Mapping the extension of an inundation is fundamental for relief organization and to assess the damages. Remote sensing data are useful tools in this field, especially for events occurring in remote regions or in areas characterized by lack of rain-gauge stations, where hydrological information are difficult to be gathered. Among remote sensing sensors, Synthetic Aperture Radar (SAR) offers the advantage of getting high spatial resolution images in almost all-weather conditions, as opposed to passive instruments operating at infrared and visible bands. This feature is particularly attractive and in most cases essential, since flooded areas are often obscured by heavy cloud coverage. The change detection potential of SAR, based on variations of the backscattering coefficient σ0
(i.e., the image intensity), or decrease of coherence derived from SAR image pairs (i.e., the interferometric phase), can be successfully exploited to remotely map inundations [1
]. For instance, the Mississippi flood of 1993 [4
], the 1996 and 1997 inundations in the Red River Valley [5
], the Elbe event of mid-August 2002 in Germany [8
], the Oder River inundation of 1997 [9
] and the Yangtze River flooding occurred in China in summer 1998 [1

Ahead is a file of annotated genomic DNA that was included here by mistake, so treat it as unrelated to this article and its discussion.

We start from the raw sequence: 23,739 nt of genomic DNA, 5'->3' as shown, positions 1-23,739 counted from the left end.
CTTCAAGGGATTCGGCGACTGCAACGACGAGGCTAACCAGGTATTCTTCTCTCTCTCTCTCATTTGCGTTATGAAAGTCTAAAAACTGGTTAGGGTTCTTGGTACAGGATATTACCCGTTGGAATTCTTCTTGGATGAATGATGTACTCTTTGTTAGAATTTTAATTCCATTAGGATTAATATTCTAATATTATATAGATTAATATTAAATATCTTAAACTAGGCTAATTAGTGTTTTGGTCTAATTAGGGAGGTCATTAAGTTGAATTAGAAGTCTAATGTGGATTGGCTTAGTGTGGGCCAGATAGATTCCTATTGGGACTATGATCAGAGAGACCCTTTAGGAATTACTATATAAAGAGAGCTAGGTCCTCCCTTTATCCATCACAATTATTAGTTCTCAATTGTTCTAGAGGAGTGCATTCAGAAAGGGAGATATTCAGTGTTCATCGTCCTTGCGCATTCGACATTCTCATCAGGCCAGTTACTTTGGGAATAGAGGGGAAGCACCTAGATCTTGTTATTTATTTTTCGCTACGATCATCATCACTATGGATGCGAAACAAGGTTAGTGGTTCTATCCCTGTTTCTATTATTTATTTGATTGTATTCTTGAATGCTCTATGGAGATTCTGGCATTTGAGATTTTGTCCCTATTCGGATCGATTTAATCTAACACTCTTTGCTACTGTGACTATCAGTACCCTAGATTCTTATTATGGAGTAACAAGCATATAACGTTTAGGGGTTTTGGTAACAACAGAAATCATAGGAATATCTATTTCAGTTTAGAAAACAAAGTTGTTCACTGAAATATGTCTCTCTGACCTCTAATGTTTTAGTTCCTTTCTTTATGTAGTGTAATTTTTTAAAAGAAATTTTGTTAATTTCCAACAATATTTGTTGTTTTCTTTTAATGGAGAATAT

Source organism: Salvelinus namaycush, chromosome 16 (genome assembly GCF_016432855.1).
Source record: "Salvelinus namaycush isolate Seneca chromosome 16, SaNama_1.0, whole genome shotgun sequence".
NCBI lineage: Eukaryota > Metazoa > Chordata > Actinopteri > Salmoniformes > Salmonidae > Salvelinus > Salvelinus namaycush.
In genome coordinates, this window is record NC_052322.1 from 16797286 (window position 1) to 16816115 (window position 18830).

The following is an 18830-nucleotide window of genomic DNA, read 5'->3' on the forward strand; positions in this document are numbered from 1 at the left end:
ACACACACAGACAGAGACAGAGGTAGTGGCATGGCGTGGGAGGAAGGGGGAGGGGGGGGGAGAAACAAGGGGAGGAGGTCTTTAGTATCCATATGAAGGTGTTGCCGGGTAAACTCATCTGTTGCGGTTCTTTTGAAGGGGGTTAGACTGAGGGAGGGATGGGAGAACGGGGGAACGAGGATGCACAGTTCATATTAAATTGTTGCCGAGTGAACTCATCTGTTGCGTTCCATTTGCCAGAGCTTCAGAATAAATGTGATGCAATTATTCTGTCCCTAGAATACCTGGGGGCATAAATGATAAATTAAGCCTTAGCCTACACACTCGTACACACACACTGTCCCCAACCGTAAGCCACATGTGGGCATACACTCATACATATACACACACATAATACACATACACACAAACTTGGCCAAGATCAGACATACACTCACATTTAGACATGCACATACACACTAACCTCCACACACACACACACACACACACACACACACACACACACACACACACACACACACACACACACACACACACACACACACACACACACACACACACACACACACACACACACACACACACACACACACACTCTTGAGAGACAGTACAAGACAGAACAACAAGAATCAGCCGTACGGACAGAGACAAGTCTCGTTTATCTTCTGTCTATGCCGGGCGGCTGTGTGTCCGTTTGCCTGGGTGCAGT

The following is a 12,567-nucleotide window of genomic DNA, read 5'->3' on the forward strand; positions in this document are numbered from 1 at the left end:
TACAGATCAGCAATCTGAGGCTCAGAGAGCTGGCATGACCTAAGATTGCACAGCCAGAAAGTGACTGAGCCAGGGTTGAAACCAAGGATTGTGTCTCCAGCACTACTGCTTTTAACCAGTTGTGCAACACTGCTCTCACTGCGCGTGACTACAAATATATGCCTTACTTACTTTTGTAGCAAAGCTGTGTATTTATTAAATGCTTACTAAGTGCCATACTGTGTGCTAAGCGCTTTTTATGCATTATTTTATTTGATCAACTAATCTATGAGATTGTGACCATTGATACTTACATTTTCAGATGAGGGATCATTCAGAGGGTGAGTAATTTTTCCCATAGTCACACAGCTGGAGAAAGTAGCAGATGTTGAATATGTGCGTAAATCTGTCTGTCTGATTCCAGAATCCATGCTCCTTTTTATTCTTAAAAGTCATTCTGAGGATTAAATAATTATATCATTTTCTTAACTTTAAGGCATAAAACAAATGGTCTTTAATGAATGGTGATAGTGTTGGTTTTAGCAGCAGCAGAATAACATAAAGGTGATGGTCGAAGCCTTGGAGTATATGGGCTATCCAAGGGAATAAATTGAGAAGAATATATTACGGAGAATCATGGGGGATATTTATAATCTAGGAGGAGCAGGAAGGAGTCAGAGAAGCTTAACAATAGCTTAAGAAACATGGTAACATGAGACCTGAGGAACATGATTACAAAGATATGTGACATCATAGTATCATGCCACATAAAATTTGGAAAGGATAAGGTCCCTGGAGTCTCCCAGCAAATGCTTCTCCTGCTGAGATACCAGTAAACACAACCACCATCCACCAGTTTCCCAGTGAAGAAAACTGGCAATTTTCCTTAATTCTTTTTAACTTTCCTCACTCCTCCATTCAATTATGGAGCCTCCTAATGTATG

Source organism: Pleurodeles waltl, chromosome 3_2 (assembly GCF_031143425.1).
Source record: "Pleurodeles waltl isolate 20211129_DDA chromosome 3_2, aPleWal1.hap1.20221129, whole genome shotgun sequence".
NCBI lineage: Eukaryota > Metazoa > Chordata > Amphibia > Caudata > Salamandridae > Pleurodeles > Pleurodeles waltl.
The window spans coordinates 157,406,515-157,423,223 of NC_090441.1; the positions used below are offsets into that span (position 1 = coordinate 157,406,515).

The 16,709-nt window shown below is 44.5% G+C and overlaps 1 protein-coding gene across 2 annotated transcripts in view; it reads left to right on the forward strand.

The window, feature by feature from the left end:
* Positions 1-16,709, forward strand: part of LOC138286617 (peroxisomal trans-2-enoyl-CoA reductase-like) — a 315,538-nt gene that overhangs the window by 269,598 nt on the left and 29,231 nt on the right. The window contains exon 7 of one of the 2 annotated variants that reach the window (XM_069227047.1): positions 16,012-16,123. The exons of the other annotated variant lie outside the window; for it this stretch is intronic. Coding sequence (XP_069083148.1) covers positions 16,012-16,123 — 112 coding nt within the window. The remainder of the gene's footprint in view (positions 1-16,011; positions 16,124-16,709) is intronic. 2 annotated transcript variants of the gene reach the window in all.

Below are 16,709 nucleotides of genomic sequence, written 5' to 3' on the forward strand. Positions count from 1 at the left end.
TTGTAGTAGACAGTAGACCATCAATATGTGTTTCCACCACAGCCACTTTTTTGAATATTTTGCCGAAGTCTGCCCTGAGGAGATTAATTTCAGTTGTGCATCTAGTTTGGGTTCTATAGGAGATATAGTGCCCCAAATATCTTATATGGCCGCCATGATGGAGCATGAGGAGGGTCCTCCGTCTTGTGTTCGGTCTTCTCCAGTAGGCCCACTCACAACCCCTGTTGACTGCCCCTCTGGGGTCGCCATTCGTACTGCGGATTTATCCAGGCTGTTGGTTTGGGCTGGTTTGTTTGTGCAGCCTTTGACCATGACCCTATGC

] were monitored by using SAR images.
The effect of an inundation may produce different changes in the SAR image, depending on the type of underlying terrain. Flooded bare soils have lower backscattering with respect to the surrounding non-inundated areas, since a smooth water surface acts like a specular reflector [2
], and the flood detection is generally carried out by applying thresholds on a SAR image recorded after the event [10
]. Note that wind roughening increases the backscattering from the inundated surface, thus lowering the contrast between flooded and non-flooded areas. On the contrary, inundated forest areas generally produce a large radar return, caused by a double bounce backscattering mechanism between the water surface and the trunks [11
]. In this case, the difference between two SAR images, recorded before and after the event, is analyzed to identify areas where an increase of σ0
occurs. The double bounce mechanism may produce a significant radar return in inundated urban areas too.
Methods based on thresholds applied to a SAR image were widely adopted in past investigations. Henry et al. [8
] determined the thresholds by analyzing the histograms of both Envisat ASAR and ERS-2 observations of the Elbe river flood occurred in 2002. Cunjian et al. [13
] applied a threshold to a RADARSAT image concerning an event occurred in China in 1998, and used a digital elevation model (DEM) to distinguish the dark shadow due to relief from water. Good results were achieved by using a SAR polarimetric system. For instance, a decision tree based on thresholds applied to multipolarization L-band and C-band SIR-C data concerning Amazonia was developed by Hess et al. [14